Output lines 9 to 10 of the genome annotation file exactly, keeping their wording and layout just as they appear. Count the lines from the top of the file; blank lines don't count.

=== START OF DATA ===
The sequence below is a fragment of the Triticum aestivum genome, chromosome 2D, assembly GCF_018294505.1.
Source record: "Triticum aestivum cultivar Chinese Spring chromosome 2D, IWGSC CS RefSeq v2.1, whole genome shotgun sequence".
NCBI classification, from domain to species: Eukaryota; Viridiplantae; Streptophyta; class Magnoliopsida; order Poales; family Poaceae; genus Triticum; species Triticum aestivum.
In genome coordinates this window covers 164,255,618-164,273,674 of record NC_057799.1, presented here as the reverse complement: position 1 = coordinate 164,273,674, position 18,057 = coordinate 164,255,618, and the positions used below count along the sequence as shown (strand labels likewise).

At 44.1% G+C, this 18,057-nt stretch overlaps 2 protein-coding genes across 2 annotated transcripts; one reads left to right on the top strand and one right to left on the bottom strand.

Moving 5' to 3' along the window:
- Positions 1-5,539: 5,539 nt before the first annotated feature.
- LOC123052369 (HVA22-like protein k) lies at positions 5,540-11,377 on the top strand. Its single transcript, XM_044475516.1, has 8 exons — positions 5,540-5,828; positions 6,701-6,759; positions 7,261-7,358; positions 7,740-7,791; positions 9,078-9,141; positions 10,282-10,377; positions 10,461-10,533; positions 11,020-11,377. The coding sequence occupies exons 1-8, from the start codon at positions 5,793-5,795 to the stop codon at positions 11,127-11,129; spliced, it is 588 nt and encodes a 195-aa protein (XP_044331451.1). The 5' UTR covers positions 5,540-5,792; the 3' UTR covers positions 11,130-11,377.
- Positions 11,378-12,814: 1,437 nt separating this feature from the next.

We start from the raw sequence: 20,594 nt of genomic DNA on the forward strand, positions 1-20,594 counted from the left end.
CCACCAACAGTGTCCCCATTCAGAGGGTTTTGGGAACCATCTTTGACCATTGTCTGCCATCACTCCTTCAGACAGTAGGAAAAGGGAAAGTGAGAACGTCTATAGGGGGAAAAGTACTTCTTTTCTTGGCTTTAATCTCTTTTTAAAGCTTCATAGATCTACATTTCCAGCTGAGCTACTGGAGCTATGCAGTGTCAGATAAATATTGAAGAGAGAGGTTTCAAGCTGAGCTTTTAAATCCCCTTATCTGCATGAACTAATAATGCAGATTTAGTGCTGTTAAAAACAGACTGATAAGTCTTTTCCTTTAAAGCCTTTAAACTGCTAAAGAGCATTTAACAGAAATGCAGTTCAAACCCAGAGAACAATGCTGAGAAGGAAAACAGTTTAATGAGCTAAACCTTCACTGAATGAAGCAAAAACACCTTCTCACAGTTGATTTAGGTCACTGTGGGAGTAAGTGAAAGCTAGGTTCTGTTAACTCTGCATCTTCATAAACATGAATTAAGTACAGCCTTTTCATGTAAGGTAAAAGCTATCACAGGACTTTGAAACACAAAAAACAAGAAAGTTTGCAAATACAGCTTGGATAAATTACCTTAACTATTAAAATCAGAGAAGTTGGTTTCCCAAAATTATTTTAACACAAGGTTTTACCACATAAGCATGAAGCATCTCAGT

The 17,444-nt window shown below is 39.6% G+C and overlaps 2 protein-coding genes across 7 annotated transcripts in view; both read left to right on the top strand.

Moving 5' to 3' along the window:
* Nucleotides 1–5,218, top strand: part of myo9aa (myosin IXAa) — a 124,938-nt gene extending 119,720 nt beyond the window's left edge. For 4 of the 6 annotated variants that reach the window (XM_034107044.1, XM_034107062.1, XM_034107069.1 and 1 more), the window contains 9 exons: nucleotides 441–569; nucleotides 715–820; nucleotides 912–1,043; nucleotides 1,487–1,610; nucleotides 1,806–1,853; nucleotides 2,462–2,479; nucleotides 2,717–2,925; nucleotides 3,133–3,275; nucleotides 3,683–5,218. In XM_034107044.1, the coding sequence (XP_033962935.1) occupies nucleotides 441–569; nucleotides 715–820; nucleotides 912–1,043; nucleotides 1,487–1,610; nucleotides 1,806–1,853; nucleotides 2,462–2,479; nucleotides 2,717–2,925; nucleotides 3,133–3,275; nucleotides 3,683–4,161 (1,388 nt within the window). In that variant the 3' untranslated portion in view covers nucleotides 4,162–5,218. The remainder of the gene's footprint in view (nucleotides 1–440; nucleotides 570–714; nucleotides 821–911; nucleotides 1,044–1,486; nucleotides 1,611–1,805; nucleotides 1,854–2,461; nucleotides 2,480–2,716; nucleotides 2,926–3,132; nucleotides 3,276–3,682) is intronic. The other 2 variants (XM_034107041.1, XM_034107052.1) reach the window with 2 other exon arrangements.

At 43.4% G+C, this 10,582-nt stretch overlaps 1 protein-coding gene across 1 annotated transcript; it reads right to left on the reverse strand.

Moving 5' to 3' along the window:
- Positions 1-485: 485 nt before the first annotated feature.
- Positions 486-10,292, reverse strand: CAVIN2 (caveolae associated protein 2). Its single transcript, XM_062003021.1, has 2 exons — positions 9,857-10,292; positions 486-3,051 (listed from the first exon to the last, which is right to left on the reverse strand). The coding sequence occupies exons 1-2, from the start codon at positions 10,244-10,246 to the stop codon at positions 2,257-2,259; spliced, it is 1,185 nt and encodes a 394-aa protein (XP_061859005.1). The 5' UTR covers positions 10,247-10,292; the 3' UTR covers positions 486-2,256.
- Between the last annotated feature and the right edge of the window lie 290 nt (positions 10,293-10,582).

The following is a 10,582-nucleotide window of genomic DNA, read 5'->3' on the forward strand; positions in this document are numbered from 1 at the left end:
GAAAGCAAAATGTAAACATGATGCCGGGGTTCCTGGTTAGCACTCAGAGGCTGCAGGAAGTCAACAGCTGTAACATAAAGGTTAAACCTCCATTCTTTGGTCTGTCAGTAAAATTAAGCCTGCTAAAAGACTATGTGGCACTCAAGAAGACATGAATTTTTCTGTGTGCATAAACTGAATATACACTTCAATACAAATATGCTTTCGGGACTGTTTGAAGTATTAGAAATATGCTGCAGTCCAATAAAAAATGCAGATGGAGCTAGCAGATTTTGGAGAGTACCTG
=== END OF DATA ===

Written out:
- Positions 11,378-12,814: 1,437 nt separating this feature from the next.

We start from the raw sequence: 20,594 nt of genomic DNA on the forward strand, positions 1-20,594 counted from the left end.